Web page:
The Weekly Standard's Bill Kristol and The National Review's Rich Lowry are calling on House Republicans to obstruct comprehensive immigration reform efforts by not passing any immigration reform bills out of the chamber.
In a July 8 op-ed titled "Kill the Bill" cross posted on The Weekly Standard and The National Review's websites, Kristol and Lowry argued that House Republicans should not pass any immigration reform legislation. Doing so would obstruct immigration reform efforts by preventing Senate and House representatives from meeting to reconcile the differences between the Senate's bill and any bill that may pass the House:
House Republicans may wish to pass incremental changes to the system to show that they have their own solutions, even though such legislation is very unlikely to be taken up by the Senate. Or they might not even bother, since Senate Democrats say such legislation would be dead on arrival. In any case, House Republicans should make sure not to allow a conference with the Senate bill. House Republicans can't find any true common ground with that legislation. Passing any version of the Gang of Eight's bill would be worse public policy than passing nothing. House Republicans can do the country a service by putting a stake through its heart.
Others in right-wing media have proposed a similar strategy of obstruction. On the June 25 edition of her radio show, Fox News contributor Laura Ingraham and guest Kristol endorsed obstruction, arguing that the House and the Senate reconciling their immigration reform bills would result in a problematic law and should therefore be avoided. In addition, during the June 13 edition of Fox News' Hannity, guest Ann Coulter warned that "if the House passes anything concerning immigration" and conference with representatives from the Senate, the resultant bill "will come out an amnesty bill." She claimed that if a reconciled bill passed, "the country is over."
Right-wing media have long encouraged Republicans to engage in obstruction, including on the appointment of President Obama's second-term nominees and stricter gun violence prevention laws.
Media outlets have pounced on a quote from one member of a science advisory panel to once again claim a White House "war on coal," but they are missing crucial context about President Barack Obama's expected plan, which sets aside money for the development of so-called "clean coal" technology in addition to proposing necessary regulations on the pollution that coal-fired power plants currently emit.
Tuesday, The New York Times published a quote from Harvard University professor Daniel P. Schrag, a member of the president's Council of Advisors on Science and Technology, in anticipation of the Obama administration's announcement of measures to reduce carbon emissions and prepare for the impacts of climate change:
"Everybody is waiting for action," he said. "The one thing the president really needs to do now is to begin the process of shutting down the conventional coal plants. Politically, the White House is hesitant to say they're having a war on coal. On the other hand, a war on coal is exactly what's needed."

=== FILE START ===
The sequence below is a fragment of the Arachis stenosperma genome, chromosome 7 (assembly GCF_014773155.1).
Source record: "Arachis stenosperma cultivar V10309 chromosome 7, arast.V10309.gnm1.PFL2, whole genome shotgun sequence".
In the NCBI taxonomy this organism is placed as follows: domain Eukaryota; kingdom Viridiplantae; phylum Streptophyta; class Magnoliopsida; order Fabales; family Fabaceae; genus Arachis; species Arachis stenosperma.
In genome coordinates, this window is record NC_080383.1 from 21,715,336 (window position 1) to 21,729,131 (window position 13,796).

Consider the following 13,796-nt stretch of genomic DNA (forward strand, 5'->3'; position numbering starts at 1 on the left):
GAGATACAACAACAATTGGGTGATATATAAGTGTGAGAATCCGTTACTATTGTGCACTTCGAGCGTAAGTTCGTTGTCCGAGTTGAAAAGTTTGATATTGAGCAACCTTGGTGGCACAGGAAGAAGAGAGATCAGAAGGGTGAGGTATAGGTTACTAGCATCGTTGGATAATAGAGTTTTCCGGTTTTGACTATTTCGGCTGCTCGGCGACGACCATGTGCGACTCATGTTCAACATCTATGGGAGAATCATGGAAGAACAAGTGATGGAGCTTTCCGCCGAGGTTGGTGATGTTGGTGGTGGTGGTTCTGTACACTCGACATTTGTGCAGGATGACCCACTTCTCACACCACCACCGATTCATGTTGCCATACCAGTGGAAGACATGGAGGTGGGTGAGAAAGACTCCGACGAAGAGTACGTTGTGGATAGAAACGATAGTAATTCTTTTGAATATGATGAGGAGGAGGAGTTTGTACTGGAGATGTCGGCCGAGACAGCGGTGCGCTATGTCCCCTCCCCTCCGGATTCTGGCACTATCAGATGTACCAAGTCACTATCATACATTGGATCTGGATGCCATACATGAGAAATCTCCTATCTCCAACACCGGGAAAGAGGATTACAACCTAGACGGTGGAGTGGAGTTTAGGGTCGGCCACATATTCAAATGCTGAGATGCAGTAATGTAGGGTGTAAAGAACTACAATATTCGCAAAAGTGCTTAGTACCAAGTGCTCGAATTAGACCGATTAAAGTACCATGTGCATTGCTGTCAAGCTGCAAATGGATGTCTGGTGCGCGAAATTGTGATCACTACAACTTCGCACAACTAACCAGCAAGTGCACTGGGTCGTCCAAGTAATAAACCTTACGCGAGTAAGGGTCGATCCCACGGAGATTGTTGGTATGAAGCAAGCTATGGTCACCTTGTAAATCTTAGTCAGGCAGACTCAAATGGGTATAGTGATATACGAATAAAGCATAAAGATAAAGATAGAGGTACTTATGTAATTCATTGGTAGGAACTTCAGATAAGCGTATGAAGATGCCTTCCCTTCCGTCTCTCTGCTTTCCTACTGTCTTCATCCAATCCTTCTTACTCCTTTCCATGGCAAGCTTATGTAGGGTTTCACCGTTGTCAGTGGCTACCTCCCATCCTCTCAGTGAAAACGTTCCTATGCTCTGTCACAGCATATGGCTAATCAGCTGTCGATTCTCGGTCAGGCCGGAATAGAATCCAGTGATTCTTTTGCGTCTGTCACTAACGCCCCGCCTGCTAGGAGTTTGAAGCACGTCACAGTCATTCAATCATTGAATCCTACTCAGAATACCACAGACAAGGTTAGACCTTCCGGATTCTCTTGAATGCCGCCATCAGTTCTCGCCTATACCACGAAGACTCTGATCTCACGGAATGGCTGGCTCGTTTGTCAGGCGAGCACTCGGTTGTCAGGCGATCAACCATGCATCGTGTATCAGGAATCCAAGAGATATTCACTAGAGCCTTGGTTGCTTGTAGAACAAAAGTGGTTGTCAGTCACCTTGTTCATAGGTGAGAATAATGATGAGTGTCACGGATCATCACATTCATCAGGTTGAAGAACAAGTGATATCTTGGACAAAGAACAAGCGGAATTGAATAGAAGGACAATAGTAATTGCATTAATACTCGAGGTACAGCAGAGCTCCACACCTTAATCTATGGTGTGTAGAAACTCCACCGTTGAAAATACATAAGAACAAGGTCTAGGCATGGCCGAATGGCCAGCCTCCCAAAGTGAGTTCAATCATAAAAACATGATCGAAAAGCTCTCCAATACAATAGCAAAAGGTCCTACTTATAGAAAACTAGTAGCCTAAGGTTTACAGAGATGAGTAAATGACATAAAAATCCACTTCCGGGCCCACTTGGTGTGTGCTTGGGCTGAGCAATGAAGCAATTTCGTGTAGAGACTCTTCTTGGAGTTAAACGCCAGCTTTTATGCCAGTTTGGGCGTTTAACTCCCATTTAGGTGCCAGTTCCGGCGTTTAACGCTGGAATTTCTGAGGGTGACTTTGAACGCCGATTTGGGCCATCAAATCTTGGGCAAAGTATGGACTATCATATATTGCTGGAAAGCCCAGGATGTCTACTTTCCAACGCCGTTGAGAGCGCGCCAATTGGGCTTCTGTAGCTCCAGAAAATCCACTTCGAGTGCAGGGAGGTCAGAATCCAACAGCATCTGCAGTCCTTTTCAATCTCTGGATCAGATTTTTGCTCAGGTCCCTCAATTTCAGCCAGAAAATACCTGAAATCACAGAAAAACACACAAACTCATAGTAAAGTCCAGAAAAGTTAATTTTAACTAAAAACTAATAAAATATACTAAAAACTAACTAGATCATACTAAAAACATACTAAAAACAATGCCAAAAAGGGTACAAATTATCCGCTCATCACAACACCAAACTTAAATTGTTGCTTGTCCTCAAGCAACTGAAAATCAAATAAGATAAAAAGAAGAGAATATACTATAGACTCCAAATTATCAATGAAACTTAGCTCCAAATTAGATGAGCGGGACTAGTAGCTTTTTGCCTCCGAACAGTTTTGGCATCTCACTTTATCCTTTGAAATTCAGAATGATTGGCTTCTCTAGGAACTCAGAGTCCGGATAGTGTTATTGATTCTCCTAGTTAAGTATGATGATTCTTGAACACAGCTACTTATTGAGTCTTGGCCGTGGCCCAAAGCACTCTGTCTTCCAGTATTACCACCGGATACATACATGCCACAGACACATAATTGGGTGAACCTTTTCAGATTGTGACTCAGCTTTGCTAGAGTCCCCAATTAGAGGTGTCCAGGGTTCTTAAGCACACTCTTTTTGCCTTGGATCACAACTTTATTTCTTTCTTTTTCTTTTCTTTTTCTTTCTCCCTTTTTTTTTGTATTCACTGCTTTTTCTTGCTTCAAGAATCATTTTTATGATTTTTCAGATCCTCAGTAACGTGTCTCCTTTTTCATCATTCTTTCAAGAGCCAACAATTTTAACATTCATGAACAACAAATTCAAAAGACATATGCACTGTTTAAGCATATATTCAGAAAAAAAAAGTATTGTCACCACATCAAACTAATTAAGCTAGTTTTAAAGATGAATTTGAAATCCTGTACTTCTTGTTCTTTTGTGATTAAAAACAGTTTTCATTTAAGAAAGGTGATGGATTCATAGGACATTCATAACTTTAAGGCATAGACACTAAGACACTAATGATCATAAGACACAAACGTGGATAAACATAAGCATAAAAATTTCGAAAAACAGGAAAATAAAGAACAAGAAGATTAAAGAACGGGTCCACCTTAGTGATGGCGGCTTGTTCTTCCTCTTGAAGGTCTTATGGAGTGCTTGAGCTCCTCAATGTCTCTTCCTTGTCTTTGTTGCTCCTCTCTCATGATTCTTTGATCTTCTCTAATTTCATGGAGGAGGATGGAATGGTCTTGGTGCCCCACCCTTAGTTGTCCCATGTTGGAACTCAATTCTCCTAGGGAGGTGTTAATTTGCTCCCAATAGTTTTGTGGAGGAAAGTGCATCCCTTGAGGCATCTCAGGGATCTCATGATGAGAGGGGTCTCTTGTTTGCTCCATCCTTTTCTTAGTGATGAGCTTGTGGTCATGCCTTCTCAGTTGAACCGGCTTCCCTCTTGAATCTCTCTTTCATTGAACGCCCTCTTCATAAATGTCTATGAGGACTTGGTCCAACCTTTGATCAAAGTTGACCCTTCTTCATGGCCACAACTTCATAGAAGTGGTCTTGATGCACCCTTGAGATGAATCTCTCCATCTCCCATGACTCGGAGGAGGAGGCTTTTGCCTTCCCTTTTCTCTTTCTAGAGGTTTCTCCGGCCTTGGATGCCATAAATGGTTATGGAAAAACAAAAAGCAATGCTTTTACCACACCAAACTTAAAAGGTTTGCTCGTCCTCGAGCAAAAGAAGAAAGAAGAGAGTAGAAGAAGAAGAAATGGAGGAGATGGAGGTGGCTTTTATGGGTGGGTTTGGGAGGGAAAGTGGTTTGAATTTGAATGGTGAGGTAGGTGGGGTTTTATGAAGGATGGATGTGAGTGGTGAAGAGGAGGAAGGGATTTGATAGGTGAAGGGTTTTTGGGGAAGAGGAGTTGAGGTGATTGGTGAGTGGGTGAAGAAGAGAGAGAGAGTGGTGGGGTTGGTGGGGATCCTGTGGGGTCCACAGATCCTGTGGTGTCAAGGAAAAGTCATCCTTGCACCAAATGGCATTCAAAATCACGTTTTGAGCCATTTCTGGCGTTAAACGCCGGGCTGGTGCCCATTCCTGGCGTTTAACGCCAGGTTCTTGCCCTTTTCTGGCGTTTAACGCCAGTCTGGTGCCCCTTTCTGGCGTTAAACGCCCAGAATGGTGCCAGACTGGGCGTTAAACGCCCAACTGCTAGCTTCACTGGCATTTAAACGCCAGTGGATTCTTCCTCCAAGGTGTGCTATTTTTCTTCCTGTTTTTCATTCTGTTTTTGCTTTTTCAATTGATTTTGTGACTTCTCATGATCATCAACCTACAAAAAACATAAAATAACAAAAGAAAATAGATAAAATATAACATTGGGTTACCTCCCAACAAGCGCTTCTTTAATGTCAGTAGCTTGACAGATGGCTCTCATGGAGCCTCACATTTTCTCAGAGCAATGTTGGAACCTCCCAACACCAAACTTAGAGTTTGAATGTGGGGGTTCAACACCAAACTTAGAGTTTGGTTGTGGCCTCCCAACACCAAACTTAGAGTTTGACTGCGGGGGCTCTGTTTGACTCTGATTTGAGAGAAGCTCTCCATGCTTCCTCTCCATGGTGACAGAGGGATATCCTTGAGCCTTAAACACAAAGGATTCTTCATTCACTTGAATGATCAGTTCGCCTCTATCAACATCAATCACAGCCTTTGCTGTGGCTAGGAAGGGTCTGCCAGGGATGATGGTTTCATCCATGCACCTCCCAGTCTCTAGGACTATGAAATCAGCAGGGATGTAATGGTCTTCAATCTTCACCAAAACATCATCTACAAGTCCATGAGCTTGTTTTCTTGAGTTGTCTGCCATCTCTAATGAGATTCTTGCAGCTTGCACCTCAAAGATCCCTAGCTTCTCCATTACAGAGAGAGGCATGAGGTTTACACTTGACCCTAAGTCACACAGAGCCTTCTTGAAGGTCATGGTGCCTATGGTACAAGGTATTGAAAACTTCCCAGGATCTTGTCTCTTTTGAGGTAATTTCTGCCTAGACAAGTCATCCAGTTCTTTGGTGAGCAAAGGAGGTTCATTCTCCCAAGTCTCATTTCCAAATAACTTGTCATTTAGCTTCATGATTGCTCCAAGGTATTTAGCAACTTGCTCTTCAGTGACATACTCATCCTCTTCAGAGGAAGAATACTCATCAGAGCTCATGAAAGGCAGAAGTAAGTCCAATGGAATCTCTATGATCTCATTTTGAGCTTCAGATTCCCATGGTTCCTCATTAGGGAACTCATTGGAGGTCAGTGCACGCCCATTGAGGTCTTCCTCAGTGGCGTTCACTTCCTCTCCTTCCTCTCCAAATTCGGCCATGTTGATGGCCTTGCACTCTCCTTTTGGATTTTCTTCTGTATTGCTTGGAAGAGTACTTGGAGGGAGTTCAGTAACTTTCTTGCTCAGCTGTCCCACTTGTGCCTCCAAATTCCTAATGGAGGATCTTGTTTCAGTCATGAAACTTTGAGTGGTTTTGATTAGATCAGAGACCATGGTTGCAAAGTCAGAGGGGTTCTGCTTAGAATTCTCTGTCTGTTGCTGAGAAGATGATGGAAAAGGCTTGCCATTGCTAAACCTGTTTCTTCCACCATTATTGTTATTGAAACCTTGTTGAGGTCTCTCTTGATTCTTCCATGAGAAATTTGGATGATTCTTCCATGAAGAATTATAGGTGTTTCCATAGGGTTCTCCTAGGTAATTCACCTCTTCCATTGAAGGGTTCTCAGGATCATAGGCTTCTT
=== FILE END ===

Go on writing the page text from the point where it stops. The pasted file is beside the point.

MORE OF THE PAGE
The Washington Post singled out the remarks in a post titled "Obama science adviser calls for 'war on coal." However, Schrag is not Obama's primary science adviser -- he is simply one of 18 advisors in a group that includes current and former executives from Microsoft, Google and tech conglomerate Honeywell, Inc. Additionally, as the Post noted, "he is not closely involved in setting regulatory policy for the White House."
Right-wing outlets immediately began publicizing the remarks, suggesting they are a sign of President Obama's true motives, with The Washington Free Beacon claiming the quote shows that the president's plan "is explicitly aimed at attacking the coal industry." Washington Post reporter Juliet Eilperin followed up by asking "Is Obama waging a 'war on coal?' and responding that "[t]o a large extent, the answer is yes."
However, Schrag's remark is not representative of President Obama's record as The Columbia Journalism Review and others have previously pointed out. Schrag responded to an email inquiry from Media Matters that he believes "there is nothing wrong with coal if technology is used to remove CO2 emissions and other harmful pollutants" (emphasis added):
The quote was slightly out of context. I was asked about the question of a war on coal, and I explain that shutting down conventional coal plants is a critical step in moving towards a low-carbon economy. But the phrase "war on coal" is really inappropriate and I shouldn't have used it - simply because it is not the coal that is the problem, but the emissions from coal, and what they do to our health, the health of our children, and of course the climate. So there is nothing wrong with coal if technology is used to remove CO2 emissions and other harmful pollutants. But conventional coal, that is harming our children and changing the climate system should have no place in our society.
Right-wing media are dishonestly arguing that senators have not had enough time to read the approximately 1,200-page immigration reform bill the weekend before a scheduled vote on it. In fact, the majority of the bill has been online since May, a fact even Karl Rove acknowledged on Fox News to push back against conservative criticism.
The bulk of the bill's 1,200 pages are available online and have been since May 21. On June 21, the Senate added enforcement provisions submitted by Sen. Bob Corker (R-TN) and Sen. John Hoeven (R-ND) to the main text of the bill, which total 119 pages.